Colonialism, Slavery and ‘The Great Experiment’: Carbon, Nitrogen and Oxygen Isotope Analysis of Le Morne and Bois Marchand Cemeteries, Mauritius
Slavery, colonialism and emancipation are important aspects of archaeological research in the Atlantic region, but the lifeways of colonial populations remain understudied in the Indian Ocean World. Here, we help to redress this imbalance by undertaking stable isotope analysis (C, N and O) on human remains from Mauritius, a location which played an important role in the movement of people across the Indian Ocean and beyond. The results indicate that a wide range of diets was consumed in Mauritius during the nineteenth century, varying with location and circumstances of birth such that while a range of resources would have been available on the island, the proportions of the different resources consumed was different for different people. Most people consumed some C4 resources, likely maize, although the proportion of the diet that this represented varied widely. There is some evidence for the use of marine resources, with one individual consuming a very high proportion of marine foods. In general, the people buried at the post-emancipation cemetery Le Morne consumed a higher proportion of C4 foodstuffs and a lower proportion of animal protein and/or marine resources than those individuals buried at the formal public cemetery Bois Marchand. The data from La Morne are consistent with a population that lived separately as children and then came to live, and eat, together during adulthood. This study has shown a much more nuanced picture of diet in Mauritius at this time than was previously known. The research complements and enriches the historic narrative, adding dimensions to small islands that would otherwise remain obscure in the absence of rigorous scientific assessment of archaeological finds.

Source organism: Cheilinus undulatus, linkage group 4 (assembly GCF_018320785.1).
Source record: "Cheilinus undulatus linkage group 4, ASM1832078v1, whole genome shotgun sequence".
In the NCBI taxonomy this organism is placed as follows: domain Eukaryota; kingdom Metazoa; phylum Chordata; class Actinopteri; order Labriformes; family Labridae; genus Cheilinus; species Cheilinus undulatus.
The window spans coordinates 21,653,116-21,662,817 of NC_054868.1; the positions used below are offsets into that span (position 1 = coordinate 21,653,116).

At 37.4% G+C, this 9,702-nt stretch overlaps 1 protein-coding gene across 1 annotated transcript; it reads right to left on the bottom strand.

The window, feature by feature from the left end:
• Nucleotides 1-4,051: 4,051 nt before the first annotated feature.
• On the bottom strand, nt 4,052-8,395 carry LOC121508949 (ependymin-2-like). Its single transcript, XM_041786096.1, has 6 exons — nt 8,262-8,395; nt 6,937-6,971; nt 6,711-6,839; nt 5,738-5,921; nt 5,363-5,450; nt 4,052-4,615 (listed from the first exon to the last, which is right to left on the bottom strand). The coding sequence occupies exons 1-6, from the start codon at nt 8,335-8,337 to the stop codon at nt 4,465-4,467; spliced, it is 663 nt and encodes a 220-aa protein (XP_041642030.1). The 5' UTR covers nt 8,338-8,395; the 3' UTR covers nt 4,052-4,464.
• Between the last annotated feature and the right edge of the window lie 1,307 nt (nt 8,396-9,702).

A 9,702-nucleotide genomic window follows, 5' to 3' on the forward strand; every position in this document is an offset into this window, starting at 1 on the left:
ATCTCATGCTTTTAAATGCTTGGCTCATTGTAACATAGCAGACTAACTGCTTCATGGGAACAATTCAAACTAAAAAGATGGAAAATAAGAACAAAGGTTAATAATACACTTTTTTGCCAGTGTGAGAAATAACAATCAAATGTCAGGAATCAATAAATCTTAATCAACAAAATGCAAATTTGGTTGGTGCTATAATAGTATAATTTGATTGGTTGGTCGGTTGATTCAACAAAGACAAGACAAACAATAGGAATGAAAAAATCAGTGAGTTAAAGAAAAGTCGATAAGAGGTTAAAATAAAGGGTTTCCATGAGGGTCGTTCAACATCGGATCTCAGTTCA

Funding for the research presented here was provided to the MACH project by the British Council, the British Academy (SG-54650 / SG-10085), the McDonald Institute for Archaeological Research, University of Cambridge, and the Office of International Affairs, Stanford University. The work of EL was supported by: the AHRC; Darwin College, University of Cambridge; the FOGLIP project which was funded by the European Research Council (ERC) under the European Union’s Seventh Framework Programme (grant agreement number GA249642); and the TwoRains project which was funded by the ERC under the European Union’s Horizon 2020 research and innovation programme (grant agreement number 648609). RF was supported by the “Fundación Canaria Dr. Manuel Morales” fellowship.
CitationJournal of Archaeological Science: Reports Volume 31, June 2020, 102335
- AM (Accepted Manuscript)